Henry Garland was best known as a landscape and animal painter who was born at Winchester and was the father of Valentine Thomas Garland, a painter of animals and brother of William Garland, who painted domestic subjects. He spent most of his career living in the London area and later moved to Leatherhead, Surrey.
A large part of Garland's artistic life was centred upon the painting of domestic scenes, figure subjects and landscapes. These are quite typical Victorian subjects with titles such as “Clean your Boots, Sir?” and “A Convenient Nap” and constitute a greater part of his exhibited work. During this time he had a parallel career, which was painting views in Scotland and he is particularly famous for his renditions of highland cattle in their native surroundings. He was noted for his accurate depictions of cattle being driven through Scottish glens and was able to convey a sense of movement in his cattle which was much admired. Many of Garland's contemporaries tended to paint their highland cattle in static poses but it was this combination of movement set in the grandeur of the landscape which set his work apart. His colouring and lighting effects were no less spectacular, especially since some of his work was executed on a grand scale.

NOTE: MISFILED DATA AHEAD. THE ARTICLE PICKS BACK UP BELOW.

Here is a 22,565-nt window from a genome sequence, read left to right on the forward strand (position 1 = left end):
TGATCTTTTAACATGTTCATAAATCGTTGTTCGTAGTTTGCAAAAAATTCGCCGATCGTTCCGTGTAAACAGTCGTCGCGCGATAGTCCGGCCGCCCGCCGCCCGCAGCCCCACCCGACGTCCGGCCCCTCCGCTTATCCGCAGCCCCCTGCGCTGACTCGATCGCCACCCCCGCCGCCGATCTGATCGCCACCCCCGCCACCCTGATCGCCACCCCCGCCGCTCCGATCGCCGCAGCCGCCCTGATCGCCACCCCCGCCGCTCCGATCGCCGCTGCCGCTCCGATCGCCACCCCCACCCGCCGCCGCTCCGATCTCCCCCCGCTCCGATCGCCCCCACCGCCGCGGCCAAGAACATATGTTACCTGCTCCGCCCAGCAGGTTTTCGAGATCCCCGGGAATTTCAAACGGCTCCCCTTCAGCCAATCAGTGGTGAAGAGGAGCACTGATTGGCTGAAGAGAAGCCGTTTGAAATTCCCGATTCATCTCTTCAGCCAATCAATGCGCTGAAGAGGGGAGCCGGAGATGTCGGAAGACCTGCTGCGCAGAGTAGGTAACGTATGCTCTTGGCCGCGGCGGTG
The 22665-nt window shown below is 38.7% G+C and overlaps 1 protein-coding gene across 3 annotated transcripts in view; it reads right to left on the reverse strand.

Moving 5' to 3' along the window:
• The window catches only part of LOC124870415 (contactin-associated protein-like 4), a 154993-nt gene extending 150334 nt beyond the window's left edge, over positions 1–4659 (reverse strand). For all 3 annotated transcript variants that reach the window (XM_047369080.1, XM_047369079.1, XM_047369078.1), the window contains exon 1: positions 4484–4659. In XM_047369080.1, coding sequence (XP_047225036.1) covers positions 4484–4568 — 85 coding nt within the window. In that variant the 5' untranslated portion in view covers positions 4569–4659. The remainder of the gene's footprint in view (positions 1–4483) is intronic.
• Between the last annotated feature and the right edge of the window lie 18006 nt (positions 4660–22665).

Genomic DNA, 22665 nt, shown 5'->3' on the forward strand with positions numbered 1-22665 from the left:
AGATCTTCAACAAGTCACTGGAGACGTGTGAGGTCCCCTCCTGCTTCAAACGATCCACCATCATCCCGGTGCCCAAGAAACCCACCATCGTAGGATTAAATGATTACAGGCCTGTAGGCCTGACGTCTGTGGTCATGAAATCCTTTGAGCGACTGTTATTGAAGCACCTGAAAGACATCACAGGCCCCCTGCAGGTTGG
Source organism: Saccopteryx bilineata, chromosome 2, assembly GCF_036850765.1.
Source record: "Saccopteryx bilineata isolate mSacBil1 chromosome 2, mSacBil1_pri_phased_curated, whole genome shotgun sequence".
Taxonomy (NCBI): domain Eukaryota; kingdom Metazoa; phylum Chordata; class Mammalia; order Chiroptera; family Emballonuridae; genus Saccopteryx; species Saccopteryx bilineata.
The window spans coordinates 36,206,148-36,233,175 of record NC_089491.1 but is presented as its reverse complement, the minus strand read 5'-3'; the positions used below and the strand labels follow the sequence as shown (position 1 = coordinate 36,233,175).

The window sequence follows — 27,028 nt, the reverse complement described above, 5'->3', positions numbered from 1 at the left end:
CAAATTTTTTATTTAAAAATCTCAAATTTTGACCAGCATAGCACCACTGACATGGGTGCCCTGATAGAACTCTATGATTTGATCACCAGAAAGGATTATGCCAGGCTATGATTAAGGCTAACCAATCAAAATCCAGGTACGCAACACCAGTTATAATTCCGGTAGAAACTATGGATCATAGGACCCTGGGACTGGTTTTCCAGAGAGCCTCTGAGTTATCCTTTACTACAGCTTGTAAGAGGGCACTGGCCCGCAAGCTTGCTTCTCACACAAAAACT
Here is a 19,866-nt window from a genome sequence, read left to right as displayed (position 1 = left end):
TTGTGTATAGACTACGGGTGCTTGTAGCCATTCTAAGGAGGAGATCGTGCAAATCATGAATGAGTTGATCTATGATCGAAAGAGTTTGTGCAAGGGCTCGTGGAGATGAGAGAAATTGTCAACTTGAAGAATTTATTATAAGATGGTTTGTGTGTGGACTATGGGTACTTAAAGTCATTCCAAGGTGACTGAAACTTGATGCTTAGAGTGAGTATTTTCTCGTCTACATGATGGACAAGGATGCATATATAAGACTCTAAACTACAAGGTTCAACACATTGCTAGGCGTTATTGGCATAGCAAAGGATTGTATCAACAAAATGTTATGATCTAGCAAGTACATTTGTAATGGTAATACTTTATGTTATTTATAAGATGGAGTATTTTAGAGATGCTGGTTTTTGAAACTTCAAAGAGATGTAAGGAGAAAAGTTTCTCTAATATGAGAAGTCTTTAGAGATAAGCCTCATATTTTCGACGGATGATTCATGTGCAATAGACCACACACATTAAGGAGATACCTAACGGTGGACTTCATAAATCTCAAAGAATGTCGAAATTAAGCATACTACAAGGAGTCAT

Garland exhibited widely including 32 works at the Royal Academy, London; 12 at the British Institute; 67 at the Royal Society of British Artists at the Suffolk Street Galleries; 1 at the Royal Society of Painters in Water-Colours; 1 at the Walker Art Gallery, Liverpool; 4 at the Manchester City Art Gallery; 6 at the Royal Institute of Oil Painters; and 1 at Arthur Tooth.
Henry Garland's paintings are to be found in the museums and art galleries of York, Leicester and Sunderland and also in the collection of the Middlesex Cricket Club at Lords.